Because prescribed burns offer so many benefits for the landscape, including removing highly flammable invasive grasses, the researchers are not suggesting that land managers end the practice. Rather, they are calling for more targeted, secondary stinknet treatments after burns. 

Schwab suggests several potential options for managing stinknet infestations. One approach is manual removal, where patches of remaining stinknet are pulled out of the ground by hand. Another method called solarization involves placing a dark tarp over an area to raise the temperature and effectively kill any remaining stinknet seeds underneath. These non-chemical approaches can be considered as initial strategies to control the spread of stinknet. However, if these methods prove ineffective or if the infestation is severe, herbicides may be used as a last resort. It is important to carefully evaluate and consider the potential ecological impacts and follow appropriate guidelines and regulations when using herbicides to ensure minimal harm to the surrounding environment.

Going forward, the research team would like to conduct similar studies to understand how fire impacts the spread of other invasive species.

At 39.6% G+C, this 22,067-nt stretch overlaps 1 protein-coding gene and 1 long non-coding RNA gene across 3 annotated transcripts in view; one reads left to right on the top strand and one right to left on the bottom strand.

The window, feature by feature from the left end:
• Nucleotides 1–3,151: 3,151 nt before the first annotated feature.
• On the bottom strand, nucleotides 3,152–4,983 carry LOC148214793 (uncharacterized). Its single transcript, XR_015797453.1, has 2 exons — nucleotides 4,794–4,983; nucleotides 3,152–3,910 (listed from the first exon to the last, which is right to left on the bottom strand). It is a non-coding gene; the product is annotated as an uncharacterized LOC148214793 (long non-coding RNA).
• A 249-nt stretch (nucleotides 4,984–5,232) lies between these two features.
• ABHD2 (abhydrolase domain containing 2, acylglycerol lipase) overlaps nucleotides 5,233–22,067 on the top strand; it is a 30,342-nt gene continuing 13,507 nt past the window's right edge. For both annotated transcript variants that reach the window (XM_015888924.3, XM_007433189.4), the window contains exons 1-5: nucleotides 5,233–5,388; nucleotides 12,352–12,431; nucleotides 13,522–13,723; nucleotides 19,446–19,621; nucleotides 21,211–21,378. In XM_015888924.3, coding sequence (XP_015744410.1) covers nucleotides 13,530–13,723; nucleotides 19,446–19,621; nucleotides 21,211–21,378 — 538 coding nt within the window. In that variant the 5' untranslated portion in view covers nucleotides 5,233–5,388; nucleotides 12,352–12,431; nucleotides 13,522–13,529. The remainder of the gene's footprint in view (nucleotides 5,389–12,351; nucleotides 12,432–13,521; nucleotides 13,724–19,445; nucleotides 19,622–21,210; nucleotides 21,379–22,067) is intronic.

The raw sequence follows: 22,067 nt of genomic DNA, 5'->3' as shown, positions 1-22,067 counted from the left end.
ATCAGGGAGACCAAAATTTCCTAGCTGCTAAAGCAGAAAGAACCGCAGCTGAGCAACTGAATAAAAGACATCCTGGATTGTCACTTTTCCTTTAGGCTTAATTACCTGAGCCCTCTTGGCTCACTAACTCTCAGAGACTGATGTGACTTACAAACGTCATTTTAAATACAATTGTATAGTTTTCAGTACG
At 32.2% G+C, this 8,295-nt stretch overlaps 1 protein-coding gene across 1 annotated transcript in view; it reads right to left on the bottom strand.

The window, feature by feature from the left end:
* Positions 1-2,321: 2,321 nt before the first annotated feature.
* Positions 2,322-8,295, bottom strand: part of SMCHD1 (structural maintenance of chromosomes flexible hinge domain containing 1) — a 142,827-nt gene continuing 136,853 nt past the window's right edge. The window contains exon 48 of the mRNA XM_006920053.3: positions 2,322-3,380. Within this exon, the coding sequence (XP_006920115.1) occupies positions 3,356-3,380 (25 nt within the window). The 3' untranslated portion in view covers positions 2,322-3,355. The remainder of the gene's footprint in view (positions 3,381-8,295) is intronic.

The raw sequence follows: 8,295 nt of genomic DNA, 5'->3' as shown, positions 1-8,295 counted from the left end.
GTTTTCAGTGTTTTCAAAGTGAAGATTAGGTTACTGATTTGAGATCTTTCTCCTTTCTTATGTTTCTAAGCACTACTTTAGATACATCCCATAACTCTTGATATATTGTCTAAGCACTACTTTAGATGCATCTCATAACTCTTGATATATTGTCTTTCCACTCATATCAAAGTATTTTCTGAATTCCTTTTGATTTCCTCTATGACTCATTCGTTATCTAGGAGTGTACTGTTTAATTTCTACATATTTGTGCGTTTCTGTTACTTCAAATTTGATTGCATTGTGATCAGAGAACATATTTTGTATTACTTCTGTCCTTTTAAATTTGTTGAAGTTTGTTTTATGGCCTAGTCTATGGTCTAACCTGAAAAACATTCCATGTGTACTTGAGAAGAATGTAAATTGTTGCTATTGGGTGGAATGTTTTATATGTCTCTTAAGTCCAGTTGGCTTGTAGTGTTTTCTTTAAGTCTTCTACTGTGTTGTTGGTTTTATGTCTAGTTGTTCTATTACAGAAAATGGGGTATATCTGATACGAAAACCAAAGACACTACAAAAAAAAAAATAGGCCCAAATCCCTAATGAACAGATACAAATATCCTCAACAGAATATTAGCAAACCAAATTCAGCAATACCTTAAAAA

Meanwhile, people who enjoy hiking and nature can contribute significantly to preventing the spread of stinknet. Schwab advises, “Make sure to clean your boots after hiking because they are a major way the seeds spread. These seeds are incredibly small, less than a millimeter in width, so they can easily go unnoticed. Simply brushing your shoes regularly can greatly reduce how far they can travel.”

Finally, the researchers want non-scientists to feel empowered in the fight to minimize the impact of plants like stinknet on local ecosystems. 

Most of the invasive plants that we know about today were actually first discovered by people who are not professional scientists. In the case of stinknet, it was undergraduate students from UC Riverside who first found it. Larios emphasizes the importance of sharing such discoveries with others through platforms like iNaturalist. This is crucial because researchers alone cannot cover a large enough area to identify and monitor all invasive species. By involving the broader community, we can collectively contribute to a better understanding of invasive plants and their impact.